We spend so many hours on our devices, tapping and typing, racing to keep up. We aren’t getting up and moving our bodies as much as we did before, or spending quality time face to face. And the amount of time we focus on any given task without shifting to another has gone down. Technology has been changing our daily lives so much, and not all for the better.
Katherine Isbister is a professor of computational media at the University of California–Santa Cruz. She previously directed the Game Innovation Lab at New York University’s Polytechnic School of Engineering.
So what can we do? In today’s workplace, there are already some great retrofitted solutions to improve well-being and focus. Work at a standing desk, or a desk equipped with a treadmill. Sitting on a yoga ball can give the body better support. Many apps now remind workers to take a break, rewarding them with points or locking them out of their computer for a set period so they are forced to stop.
As a human computer interaction researcher, I think we can go further, re-engineering the ways that people engage technology in the workplace. I lead a group that builds prototypes of technologies that make both work and play more comfortable, even more enjoyable. Our approach takes advantage of the growing array of sensors and cameras and Internet-connected objects available in the modern work environment.
Let’s take for example one mundane activity: unlocking your office door. We’ve created an entry system that uses gestures instead of key cards. To unlock the lab door, you create your own gesture and do it in front of cameras and other sensors that we’ve placed outside the door. The software uses biometrics—unique qualities of how you move and how you look—to figure out if it’s you or not.
It feels magical and powerful to open a door with a gesture—it’s a common idea from fairy tales and adventure stories (such as the story of Ali Baba and the Forty Thieves). It turns out that gestures and postures can also affect how you feel. In a TED Talk about ‘‘power poses,’’ Amy Cuddy explains that taking up a lot of space with one’s arms and standing tall for just a few moments can lead to feelings of empowerment, change one’s body chemistry (raising testosterone and reducing cortisone), and result in more risk-taking. We’re testing whether door-entry gestures can influence how our lab members feel as they begin work each day.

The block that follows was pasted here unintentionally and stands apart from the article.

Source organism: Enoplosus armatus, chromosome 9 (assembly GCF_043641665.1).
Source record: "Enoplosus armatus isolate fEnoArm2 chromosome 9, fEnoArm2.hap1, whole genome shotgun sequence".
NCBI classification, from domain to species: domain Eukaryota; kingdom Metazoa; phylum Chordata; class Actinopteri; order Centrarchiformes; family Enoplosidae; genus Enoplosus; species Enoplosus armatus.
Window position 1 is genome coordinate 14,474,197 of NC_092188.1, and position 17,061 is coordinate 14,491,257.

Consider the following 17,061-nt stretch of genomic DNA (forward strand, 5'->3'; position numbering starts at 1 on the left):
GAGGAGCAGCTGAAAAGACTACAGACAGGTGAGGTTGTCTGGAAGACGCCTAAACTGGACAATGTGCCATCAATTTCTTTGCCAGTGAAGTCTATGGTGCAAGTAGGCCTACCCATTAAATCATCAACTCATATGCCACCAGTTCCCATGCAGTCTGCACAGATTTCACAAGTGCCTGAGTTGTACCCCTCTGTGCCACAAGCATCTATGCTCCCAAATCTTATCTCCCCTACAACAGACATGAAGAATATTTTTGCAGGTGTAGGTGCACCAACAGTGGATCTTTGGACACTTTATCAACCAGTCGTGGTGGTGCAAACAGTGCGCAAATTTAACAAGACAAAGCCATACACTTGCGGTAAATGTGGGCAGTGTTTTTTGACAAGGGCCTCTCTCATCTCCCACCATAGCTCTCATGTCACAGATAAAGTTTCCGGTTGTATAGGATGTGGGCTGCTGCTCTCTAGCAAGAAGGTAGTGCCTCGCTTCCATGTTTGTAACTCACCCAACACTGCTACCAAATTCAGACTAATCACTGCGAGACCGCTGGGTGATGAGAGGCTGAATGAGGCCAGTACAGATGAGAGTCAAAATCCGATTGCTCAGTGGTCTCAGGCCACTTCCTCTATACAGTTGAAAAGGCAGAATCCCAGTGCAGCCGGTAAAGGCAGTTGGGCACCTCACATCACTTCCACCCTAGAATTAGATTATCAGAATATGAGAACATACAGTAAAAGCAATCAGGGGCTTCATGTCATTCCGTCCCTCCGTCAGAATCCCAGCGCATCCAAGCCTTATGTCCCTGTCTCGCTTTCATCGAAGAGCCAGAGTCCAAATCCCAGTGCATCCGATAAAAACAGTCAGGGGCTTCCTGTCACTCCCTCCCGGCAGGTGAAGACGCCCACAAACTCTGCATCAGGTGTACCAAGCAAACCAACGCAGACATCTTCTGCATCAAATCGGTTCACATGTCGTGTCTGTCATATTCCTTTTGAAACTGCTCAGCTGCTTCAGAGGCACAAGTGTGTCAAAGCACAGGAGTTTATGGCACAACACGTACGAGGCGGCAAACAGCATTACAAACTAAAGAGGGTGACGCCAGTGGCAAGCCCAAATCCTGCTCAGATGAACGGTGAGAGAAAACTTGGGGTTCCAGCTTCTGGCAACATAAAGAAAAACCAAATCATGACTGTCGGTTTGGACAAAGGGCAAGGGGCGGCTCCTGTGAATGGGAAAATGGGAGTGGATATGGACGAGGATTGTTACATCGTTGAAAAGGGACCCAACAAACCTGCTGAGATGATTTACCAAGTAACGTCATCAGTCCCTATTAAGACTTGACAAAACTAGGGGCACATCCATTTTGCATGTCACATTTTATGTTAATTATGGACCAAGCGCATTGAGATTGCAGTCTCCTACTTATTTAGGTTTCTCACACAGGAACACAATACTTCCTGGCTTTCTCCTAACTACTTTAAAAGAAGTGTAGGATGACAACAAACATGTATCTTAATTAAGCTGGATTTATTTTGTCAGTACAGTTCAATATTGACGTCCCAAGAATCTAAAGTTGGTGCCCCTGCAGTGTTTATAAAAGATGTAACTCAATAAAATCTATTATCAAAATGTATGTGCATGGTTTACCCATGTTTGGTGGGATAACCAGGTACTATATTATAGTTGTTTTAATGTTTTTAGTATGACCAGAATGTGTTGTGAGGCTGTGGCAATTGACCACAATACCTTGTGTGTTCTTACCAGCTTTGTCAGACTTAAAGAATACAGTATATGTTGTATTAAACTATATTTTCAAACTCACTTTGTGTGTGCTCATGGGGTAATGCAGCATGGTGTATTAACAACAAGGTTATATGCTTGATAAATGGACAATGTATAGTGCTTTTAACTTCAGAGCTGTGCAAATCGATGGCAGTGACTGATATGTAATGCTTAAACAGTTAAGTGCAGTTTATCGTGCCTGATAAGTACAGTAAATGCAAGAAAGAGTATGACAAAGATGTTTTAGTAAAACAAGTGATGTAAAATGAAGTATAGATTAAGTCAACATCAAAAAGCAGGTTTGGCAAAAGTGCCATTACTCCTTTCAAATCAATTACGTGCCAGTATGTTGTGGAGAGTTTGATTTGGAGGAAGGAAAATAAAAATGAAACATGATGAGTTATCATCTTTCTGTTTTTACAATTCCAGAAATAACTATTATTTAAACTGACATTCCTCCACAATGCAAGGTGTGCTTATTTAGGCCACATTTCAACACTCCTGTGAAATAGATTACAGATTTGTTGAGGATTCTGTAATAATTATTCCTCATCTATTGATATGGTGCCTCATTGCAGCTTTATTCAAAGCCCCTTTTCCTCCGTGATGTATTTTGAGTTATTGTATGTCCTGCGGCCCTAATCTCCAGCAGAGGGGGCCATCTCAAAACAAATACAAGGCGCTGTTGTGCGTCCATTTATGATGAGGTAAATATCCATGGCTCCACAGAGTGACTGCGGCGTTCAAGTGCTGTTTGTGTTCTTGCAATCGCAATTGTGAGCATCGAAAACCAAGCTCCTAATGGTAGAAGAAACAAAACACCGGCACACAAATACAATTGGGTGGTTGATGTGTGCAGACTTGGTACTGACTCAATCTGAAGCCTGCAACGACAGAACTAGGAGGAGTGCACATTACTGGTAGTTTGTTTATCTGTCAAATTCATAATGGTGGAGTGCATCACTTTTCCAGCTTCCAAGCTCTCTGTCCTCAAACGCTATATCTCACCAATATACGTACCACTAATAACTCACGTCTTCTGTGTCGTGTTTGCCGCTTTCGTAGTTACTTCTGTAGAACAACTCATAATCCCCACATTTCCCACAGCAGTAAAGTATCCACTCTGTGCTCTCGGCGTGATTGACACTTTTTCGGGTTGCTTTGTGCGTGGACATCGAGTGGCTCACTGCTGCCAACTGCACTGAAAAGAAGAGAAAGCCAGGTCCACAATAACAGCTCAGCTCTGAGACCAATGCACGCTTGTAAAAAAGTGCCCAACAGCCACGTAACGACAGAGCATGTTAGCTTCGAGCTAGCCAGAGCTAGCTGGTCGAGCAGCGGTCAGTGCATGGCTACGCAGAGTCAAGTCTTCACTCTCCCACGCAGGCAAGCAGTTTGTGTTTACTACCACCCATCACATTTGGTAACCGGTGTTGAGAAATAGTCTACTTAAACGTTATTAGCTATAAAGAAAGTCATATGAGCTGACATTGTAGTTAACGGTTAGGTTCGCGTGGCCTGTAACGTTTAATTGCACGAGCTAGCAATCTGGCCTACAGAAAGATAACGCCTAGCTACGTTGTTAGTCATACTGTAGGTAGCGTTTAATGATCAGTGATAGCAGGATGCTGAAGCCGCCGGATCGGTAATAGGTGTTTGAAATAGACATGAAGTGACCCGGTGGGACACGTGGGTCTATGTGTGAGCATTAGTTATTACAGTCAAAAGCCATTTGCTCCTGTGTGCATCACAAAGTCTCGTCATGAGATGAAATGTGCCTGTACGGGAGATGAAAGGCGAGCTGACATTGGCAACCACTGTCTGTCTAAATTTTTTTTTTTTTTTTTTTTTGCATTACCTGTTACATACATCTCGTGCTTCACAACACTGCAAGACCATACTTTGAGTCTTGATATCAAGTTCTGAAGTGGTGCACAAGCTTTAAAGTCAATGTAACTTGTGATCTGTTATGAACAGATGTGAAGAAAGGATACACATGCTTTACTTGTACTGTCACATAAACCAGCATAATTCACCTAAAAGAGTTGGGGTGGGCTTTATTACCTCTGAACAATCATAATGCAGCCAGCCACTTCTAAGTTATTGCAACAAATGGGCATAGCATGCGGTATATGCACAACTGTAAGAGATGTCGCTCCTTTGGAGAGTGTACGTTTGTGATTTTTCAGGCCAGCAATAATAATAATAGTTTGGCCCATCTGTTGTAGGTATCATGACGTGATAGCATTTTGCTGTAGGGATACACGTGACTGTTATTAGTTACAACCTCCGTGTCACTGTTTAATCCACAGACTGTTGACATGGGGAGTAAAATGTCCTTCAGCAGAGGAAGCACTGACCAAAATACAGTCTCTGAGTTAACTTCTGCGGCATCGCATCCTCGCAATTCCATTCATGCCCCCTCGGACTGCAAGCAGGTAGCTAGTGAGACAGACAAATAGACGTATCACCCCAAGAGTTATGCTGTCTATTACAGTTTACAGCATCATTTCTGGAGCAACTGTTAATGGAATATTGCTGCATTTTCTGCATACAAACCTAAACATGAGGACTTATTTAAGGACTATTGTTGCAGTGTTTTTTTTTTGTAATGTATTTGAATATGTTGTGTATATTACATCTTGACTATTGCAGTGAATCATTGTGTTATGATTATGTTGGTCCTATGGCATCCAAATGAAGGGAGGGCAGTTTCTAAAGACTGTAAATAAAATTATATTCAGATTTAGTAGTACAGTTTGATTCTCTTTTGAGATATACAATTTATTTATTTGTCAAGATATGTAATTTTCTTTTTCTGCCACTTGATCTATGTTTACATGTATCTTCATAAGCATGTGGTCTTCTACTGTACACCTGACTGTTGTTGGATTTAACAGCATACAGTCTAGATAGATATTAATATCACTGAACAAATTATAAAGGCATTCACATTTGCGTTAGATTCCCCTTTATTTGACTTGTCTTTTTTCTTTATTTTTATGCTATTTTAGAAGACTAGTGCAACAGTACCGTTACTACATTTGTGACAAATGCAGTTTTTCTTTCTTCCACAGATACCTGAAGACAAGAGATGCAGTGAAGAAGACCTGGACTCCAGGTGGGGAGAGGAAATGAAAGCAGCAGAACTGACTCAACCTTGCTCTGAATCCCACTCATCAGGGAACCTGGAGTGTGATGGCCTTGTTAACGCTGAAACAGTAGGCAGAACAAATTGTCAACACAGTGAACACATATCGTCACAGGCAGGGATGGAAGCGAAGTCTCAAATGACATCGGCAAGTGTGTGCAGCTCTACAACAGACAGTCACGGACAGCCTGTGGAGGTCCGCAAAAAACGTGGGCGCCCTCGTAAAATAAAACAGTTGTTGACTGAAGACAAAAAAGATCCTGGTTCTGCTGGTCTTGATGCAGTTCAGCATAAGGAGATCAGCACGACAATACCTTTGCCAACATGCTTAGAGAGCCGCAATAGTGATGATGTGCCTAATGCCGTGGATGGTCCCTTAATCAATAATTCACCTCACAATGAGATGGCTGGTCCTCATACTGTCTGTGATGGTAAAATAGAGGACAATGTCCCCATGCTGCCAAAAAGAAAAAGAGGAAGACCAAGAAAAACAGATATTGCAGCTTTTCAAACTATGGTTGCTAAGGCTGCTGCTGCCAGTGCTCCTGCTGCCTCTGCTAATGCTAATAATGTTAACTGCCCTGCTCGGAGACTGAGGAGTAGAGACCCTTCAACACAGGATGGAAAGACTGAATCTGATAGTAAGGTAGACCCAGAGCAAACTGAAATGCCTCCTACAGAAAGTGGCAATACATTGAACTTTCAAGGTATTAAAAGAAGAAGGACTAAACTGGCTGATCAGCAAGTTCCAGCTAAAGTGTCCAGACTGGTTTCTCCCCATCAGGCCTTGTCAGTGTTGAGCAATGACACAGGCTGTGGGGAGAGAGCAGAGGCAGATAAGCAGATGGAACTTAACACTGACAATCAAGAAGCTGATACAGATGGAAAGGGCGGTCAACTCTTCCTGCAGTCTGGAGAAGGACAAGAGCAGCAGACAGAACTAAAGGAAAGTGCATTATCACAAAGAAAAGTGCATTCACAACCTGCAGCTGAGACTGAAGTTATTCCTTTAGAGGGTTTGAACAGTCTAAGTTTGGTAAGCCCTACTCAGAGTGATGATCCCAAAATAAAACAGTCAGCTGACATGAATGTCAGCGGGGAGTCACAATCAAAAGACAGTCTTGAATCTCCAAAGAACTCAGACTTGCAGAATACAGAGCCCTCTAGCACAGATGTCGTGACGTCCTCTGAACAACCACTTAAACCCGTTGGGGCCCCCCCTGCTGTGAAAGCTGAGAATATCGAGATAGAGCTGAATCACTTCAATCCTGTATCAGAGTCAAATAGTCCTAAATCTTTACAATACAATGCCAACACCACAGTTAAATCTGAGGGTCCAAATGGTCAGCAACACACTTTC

This technology shifts something that is at best mildly annoying (having to find and use a key card) to something enjoyable, maybe even lifting one’s mood. Imagine a work environment in which many aspects were re-engineered in this way, with physical, emotional and social well-being in mind. Maybe sorting and sending email could be more like doing tai chi—restful and mildly physical. There’s no reason you couldn’t use healthful, gentle full-body gestures while standing in front of a window-like screen that has sensors built in, to do the work you now do seated at a keyboard and touchpad, shoulders drifting up near your ears if you aren’t careful. If you’ve ever used an Xbox Kinect device to play a game, you have some idea of how this could work.
Maybe networked communication could let us make artful use of our bodies as well as our ‘‘talking heads’’ to convey important information, build trust, and enjoy one another’s company. When you meet with a group in person, how close you stand to each other, and whether you face each other or turn away, and when, all matter. You send subtle cues about how you feel as things go along, with your body. What if videoconferencing allowed you to use all these signals with the people you’re talking to, and you could do it standing up and moving around more freely?
My research team also believes technology can do a much better job of keeping us focused on one another when we’re together, instead of distracting us. For example, imagine a transparent screen that allows people standing on either side to keep eye contact as they move digital information around between them. Research shows that eye contact and coordinated movement build trust and affection—workplace technology can be designed to augment these effects rather than diminish them.
I believe it’s possible to re-design workplace technology to leave people feeling refreshed, connected, and energized at the end of the day. We have a unique opportunity to do this now, because sensing technologies have gotten so cheap and stable, and because broad network connections are so readily available. Let’s begin a broader conversation and coordinate action among technology researchers and developers to shape the future workplace so it better supports everyday well-being.
For the Future of Work, a special project from the Center for Advanced Study in the Behavioral Sciences at Stanford University, business and labor leaders, social scientists, technology visionaries, activists, and journalists weigh in on the most consequential changes in the workplace, and what anxieties and possibilities they might produce.